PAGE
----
Nassau District Attorney Madeline Singas on Monday urged the County Legislature’s Republican majority to drop their resistance to an independent office to vet county contracts, saying prosecutions alone aren’t enough of a safeguard.
In an unusual address at the legislature’s meeting in Mineola, Singas, a Democrat, said an inspector general appointed by a supermajority of lawmakers — and not reporting solely to the county executive — is needed to catch wrongdoing in the contracting system before crimes can occur.
“Prosecutions are not a panacea,” Singas said. “Until and unless the systems are in place to protect taxpayer dollars, scandals will continue to plague our county.”
Singas’ address came shortly before lawmakers approved a bill lowering the threshold for a required legislative vote on personal service agreements to $1,000 from the current $25,000.
Later, County Executive Edward Mangano’s administration announced that it soon would fill the county investigations commissioner’s position, whose duties currently are handled by County Attorney Carnell Foskey, a Mangano appointee. Mangano said the investigations commissioner would fill much the same role as an inspector general.
“I think it’s a step in the right direction,” said Legis. Laura Curran (D-Baldwin), who has requested separation of the investigations commissioner from the county attorney.
Deputy presiding officer Richard Nicolello (R-New Hyde Park) said an inspector general’s office was unnecessary, and accused Democrats of engaging in a “power grab.”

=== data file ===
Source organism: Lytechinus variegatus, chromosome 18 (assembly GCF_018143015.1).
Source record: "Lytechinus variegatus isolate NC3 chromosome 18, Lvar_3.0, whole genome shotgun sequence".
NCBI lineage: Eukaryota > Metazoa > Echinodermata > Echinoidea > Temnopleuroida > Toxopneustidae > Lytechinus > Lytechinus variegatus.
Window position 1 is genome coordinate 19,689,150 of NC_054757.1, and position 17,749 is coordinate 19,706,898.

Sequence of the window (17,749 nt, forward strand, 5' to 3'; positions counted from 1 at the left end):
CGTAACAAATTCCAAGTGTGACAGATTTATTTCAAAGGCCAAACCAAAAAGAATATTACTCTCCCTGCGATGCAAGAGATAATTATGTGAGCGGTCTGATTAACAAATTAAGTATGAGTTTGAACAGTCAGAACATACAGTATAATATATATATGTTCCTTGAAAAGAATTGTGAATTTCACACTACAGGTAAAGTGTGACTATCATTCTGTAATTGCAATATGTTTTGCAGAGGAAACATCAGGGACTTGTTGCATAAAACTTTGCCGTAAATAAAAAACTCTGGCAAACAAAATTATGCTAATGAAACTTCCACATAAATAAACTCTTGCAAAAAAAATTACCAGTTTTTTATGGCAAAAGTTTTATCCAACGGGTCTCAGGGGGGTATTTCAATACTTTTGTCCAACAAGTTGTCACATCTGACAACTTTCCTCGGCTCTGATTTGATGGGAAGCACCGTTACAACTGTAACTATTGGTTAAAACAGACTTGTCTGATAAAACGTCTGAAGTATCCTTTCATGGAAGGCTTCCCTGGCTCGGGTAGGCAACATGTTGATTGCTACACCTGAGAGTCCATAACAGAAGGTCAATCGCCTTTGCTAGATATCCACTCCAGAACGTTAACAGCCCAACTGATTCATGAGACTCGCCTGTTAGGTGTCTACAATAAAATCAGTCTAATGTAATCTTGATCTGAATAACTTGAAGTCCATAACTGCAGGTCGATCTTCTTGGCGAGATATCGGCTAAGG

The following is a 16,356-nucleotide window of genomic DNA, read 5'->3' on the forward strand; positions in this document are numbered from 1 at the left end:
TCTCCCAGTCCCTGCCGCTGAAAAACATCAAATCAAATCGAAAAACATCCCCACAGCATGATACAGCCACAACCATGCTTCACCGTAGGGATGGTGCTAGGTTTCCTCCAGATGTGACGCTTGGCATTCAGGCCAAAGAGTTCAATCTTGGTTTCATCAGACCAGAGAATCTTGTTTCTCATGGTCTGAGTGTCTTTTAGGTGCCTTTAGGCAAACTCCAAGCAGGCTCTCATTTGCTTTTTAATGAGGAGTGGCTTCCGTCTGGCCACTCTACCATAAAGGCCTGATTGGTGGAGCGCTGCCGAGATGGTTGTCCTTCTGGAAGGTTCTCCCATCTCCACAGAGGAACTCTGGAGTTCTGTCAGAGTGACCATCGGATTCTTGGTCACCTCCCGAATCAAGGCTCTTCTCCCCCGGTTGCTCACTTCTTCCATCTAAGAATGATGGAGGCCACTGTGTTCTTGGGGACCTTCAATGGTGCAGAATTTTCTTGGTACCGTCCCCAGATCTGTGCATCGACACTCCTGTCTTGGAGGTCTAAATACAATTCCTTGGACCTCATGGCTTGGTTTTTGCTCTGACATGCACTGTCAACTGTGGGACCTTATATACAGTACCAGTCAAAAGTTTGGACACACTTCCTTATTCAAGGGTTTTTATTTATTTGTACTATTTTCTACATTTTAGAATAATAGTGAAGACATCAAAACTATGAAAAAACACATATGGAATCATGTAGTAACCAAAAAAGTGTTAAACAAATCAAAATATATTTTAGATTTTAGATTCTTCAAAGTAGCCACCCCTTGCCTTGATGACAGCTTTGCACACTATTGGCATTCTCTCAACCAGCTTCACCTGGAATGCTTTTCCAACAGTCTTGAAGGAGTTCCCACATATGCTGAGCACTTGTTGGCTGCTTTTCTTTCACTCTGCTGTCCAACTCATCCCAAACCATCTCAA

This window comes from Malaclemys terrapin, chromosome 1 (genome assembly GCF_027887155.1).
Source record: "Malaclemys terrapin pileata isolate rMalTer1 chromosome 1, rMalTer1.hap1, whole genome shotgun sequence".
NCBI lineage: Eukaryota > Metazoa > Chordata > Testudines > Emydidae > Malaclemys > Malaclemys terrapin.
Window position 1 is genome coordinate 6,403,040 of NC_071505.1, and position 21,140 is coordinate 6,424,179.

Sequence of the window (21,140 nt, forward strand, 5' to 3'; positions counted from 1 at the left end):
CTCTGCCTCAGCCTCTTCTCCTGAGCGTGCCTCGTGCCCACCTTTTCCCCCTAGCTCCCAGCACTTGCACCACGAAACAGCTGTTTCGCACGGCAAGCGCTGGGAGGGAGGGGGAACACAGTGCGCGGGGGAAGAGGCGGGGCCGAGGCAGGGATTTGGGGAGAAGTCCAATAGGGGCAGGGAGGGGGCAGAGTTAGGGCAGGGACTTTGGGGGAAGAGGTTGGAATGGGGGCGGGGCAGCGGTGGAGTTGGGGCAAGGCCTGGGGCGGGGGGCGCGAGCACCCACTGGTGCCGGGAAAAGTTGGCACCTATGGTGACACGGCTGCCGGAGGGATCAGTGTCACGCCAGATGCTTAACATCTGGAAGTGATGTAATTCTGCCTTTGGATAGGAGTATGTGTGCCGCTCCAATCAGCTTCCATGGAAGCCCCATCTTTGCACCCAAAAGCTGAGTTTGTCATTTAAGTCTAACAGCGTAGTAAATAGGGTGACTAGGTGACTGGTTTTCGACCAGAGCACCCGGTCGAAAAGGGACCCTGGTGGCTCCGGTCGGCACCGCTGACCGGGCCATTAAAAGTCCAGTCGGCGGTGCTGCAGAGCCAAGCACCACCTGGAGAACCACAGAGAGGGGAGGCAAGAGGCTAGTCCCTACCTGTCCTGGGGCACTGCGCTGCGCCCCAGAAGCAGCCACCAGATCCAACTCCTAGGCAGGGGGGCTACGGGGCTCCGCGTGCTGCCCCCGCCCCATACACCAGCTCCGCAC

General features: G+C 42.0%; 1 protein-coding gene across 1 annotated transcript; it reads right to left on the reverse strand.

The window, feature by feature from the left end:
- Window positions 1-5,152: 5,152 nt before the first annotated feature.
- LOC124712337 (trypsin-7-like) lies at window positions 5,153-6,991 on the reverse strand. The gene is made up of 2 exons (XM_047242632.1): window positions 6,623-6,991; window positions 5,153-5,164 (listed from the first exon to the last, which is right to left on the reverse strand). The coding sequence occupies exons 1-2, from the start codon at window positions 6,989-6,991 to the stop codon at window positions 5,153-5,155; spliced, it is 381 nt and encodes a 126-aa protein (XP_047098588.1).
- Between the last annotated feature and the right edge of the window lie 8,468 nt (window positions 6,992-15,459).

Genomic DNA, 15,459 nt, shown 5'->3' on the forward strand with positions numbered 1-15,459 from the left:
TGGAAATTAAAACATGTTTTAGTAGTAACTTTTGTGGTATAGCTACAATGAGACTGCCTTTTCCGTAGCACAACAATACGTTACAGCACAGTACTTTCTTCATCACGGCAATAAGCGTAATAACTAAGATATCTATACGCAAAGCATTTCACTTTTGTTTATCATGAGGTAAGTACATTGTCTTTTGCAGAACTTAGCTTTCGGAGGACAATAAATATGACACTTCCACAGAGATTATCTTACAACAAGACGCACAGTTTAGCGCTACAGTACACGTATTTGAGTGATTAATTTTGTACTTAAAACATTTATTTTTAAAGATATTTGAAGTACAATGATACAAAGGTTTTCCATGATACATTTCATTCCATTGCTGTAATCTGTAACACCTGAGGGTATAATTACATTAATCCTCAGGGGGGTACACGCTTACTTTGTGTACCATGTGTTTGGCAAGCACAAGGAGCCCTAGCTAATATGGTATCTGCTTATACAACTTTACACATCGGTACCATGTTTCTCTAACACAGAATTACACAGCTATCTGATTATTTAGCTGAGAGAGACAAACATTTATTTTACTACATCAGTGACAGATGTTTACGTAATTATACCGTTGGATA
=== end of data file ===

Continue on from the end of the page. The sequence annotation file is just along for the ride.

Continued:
In her 25-minute address, Singas urged county legislators to “break free from the chains of partisanship and look at best practices.”
She said Nassau “needs an independent, dedicated, and staffed inspector general’s office equipped with a comprehensive vendor, contract, and public official database system.”
Singas has focused on Nassau’s procurement system since last spring, when former State Sen. Dean Skelos (R-Rockville Centre) and his son, Adam, were charged in a federal corruption case that related in part to the influencing of a Nassau County contract. Skelos and his son were convicted in December and are appealing.
Singas first recommended an inspector general’s office in a report in July. She has repeated the request in statements and letters to Nassau lawmakers.
While the inspector general remains a priority of Democrats, Mangano and the GOP majority are touting numerous other contract reforms they’ve passed since the Skelos case broke.
Lowering the legislative approval threshold, they said, will promote “greater transparency.”
Newsday reported last year that Nassau has recently issued nearly $10 million in contracts valued at just under $25,000. Many were awarded without competitive bidding to politically connected companies.
But Democrats are taking a stand around the inspector general issue. On Monday, they blocked $275 million in borrowing for county capital projects in an effort to force Republicans to establish the office.
GOP lawmakers accused Democrats of delaying funding for items including bulletproof vests for police and handicapped accessible ramps.
“For some headlines and political points, the Democratic legislators are putting public safety at risk,” said presiding officer Norma Gonsalves (R-East Meadow).
Minority Leader Kevan Abrahams noted that much of the capital money would go to vendors through county contracts.
“We cannot in good conscience vote for a capital plan without the proper procurement in place,” Abrahams said.
Also Monday, the Legislature approved a deal to settle a dispute over $4.5 million in funding related to New York Islanders’ owner Charles Wang’s failed Lighthouse Project to redevelop the Nassau Coliseum and its surrounding land.
The Islanders will invest $3.5 million at the Northwell Health Ice Center, the team’s new Eisenhower Park practice facility. The team also will spent $1 million for improvements to the ice rink at Cantiague Park in Hicksville, where it had planned to practice before buying Northwell.
With Robert Brodsky